attribute greatness to Hillel!
Evidently, Erev-Pesach did fall out on Shabbos several times in Hillel's
near past, yet Hashem somehow caused the practice regarding the korbon to
be forgotten.--Unless one is willing to accept that Rebbi Avoon was unaware
of the historical reality suggested above. 
(Incidentally, the Ohr Someach also seems not to take this Yerushalmi into
account, and uses this incident as a source for the Rambam's principle
about the ability of a Sanhedrin to overturn a previous Sanhedrin's drash:
Hillel ultimately revealed that the reason for the previous practice was
based upon a kaballa MiSinai, not a drash-generated halacha. Until then,
the Bnei Besayra, with their objections to the drashos supporting the
previous practice, were proposing a change.)
Zvi Lampel

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Message: 4
From: <cantorwolberg@cox.net>
Date: Thu, 29 May 2008 16:24:37 -0400
[Avodah] Sign of Strength

R' Saul Newman wrote: "...Dwelling in un-walled cities indicated that they
were strong, since they relied on their strength, while living in fortified
cities was a sign of weakness... People who are internally strong have no
need for such walls..."

Interestingly, in Vayikra 25:30, the phrase "in a walled city" (lo?with a vav?chomah) is written in the Torah "in an unwalled city" (lo ?with an aleph?chomah).

Rashi explains this to indicate that the law applies to a city that has no walls today, as long as it had walls when Joshua conquered Israel.

For 19 years, Jerusalem was split into two, with a wall dividing the new city from the old.

It has been suggested that the Torah here hints to events of contemporary
times when Jerusalem with its dividing wall (lo with a vav) will become a
city without walls (lo with an aleph), forever one, forever united.

Rabbi Duschensky writes that the Torah may be suggesting that while the
fortification of Jerusalem symbolized by walls is necessary for its
defense, God's help is at least as important to protect the city.   

And perhaps it can be added, that only when the inhabitants of Jerusalem
remove the walls surrounding themselves, i.e., when the religious and
irreligious come to love each other, will there be a city that is secure,
at peace, whole ? walled.

So the interpretation from "walled city" to "a non walled city" has
contemporary meaning especially for this coming Monday, Yom Yerushalayim. 
It is essential that Jerusalem never be divided.  And it's the spirit of
the Almighty which validates Jerusalem and this can only occur when we
eradicate the barriers between ourselves.

Only then will Jerusalem will be what its name means ? Yeru, Aramaic for city, of Shalom, Peace, and also, (since Shalom is one of God's Names) [city of] God. 

Only then?will Jerusalem, without internal and obstructive walls?become a unified walled city.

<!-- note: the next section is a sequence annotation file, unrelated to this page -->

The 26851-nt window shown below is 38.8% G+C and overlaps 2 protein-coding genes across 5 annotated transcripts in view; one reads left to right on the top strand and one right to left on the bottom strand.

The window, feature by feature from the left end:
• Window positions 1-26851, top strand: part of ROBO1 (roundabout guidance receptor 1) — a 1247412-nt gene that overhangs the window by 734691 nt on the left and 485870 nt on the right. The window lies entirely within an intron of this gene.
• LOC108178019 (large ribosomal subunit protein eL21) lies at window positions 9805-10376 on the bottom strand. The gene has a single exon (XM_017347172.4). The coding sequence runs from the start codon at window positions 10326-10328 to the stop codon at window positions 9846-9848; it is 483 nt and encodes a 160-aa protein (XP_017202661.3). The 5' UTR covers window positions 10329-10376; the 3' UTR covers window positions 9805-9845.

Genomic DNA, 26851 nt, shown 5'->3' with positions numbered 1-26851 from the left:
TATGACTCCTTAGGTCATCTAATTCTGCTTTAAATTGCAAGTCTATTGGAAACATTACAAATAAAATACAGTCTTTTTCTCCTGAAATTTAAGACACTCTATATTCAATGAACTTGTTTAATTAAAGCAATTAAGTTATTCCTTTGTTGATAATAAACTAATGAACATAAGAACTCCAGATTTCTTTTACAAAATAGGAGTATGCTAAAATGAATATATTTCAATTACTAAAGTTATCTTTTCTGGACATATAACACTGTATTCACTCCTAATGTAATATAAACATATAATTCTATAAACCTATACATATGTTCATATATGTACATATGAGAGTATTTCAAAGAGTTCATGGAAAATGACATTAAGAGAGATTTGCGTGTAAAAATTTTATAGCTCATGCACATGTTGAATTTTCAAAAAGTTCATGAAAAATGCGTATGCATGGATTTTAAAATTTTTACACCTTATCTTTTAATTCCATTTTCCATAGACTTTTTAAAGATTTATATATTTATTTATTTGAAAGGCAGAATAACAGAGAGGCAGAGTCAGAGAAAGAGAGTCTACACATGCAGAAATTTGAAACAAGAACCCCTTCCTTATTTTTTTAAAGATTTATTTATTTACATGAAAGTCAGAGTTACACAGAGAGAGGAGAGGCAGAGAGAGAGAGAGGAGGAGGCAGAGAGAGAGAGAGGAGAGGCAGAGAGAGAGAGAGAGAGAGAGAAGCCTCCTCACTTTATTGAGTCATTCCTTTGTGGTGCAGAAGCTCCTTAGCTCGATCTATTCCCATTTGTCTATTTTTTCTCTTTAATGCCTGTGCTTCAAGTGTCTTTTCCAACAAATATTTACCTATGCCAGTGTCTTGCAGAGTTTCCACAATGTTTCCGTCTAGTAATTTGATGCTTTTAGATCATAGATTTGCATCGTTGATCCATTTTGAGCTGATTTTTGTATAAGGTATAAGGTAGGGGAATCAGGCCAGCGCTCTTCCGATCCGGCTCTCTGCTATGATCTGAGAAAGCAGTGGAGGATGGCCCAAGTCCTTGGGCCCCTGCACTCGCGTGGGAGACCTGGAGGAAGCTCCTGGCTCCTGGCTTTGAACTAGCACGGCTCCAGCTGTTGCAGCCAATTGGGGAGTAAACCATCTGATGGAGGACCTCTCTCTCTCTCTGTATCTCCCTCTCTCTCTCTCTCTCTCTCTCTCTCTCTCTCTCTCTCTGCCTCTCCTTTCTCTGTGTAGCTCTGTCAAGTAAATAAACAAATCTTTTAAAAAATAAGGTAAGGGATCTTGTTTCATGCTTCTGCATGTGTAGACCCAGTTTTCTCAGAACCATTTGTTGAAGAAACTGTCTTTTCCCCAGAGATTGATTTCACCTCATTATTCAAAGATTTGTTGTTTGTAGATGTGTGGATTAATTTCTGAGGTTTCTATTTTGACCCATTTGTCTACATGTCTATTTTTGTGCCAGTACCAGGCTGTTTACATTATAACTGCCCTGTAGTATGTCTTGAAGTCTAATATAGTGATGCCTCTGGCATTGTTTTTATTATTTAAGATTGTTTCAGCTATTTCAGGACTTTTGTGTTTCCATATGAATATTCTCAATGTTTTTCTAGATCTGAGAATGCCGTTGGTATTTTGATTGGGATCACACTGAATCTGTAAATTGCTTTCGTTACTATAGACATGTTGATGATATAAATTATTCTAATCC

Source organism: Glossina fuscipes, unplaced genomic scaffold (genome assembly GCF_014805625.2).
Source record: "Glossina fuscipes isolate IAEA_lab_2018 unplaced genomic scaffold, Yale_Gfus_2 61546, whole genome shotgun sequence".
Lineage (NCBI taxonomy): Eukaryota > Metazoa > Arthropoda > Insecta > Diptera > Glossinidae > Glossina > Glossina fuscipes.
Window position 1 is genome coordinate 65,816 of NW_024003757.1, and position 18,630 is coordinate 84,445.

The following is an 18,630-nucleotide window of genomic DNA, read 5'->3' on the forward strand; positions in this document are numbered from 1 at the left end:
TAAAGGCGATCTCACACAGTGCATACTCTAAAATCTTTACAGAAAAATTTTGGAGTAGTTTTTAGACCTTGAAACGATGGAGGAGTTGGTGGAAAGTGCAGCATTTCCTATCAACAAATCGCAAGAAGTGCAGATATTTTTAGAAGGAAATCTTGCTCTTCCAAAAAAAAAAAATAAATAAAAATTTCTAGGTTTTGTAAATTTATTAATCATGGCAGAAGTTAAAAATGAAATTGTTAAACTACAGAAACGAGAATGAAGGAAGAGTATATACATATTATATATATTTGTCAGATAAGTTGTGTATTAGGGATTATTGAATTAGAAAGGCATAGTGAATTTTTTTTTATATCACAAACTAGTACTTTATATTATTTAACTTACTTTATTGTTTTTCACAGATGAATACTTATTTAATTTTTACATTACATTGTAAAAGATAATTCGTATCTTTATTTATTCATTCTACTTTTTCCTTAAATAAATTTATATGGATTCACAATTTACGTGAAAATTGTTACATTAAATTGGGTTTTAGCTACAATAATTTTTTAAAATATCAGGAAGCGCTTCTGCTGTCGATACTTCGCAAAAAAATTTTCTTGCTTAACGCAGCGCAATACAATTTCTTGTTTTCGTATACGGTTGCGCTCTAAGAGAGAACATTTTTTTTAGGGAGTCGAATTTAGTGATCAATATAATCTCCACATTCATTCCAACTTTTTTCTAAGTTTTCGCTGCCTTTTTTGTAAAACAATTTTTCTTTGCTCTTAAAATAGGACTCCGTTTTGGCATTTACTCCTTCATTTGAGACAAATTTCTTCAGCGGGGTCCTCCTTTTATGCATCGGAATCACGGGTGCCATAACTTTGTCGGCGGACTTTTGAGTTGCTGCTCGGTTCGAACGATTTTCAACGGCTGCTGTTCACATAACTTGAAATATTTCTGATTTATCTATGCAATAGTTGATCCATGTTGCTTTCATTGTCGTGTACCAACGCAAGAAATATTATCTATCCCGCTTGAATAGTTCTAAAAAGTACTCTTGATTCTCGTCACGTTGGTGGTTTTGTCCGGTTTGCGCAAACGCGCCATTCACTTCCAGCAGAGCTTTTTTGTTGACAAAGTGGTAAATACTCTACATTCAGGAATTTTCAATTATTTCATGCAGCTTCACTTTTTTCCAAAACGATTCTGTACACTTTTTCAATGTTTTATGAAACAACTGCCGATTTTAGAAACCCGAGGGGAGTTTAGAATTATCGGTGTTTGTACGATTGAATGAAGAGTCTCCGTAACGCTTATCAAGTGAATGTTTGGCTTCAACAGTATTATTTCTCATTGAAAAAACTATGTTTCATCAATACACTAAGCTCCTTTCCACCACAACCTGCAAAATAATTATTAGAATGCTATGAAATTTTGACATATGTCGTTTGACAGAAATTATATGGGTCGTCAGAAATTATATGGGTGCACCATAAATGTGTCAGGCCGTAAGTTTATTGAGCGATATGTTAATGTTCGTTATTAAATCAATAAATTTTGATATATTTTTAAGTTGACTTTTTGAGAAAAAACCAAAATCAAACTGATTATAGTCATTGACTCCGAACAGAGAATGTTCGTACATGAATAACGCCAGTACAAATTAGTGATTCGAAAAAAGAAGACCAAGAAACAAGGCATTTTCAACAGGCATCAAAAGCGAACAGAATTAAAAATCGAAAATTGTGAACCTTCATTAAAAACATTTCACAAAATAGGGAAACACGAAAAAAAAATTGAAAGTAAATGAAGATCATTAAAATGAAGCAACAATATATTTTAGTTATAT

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Message: 5
From: "Michael Makovi" <mikewinddale@gmail.com>
Date: Fri, 30 May 2008 00:28:05 +0300
[Avodah] RAYK and Post-Zionism

In a previous discussion, it was said by some that religious zionism
is challenged by the reality today, that the secular zionism, which
was supposed to become religious zionism, has instead become secular

I replied that Rav Kook already predicted this would happen, but I
didn't know the source. I have found it:

Orot, Orot haTechiya, 44
Translated in Lights on Orot: Eretz Yisrael, by Rabbi David Samson and
Tzvi Fishman, pp. xvi, 225:
We recognize that a spiritual rebellion will come to pass in Eretz
Yisrael amongst the people of Israel in the beginnings of the nation's
revival. The material comfort which will be attained by a percentage
of the nation, convincing them that they already have completed their
goals, will constrict the soul, and days will come which will seem
devoid of all spirit and meaning. The aspirations for lofty and holy
ideals will cease, and the spirit of the nation will plunge and sink
until a storm of revolution will appear, and people will come to see
clearly that the power of Israel lies in its eternal holiness, in the
light of G-d and His Torah, in the yearning for spiritual light which
is the ultimate valor which triumphs over all the worlds and all their
powers...When the material drive surfaces, it will erupt with the fury
of stormwinds, and these are the pangs of Mashiach which will come to
refine and purify the entire world through the pains which they cause.

I'm not sure if Rav Kook himself does, but his commentators relate it
to Shir haShirim Rabbah 2:14, about the gazelle that leaps behind a
mountain, seemingly gone, only to reappear later. See Page 224 in
Lights on Orot.

Mikha'el Makovi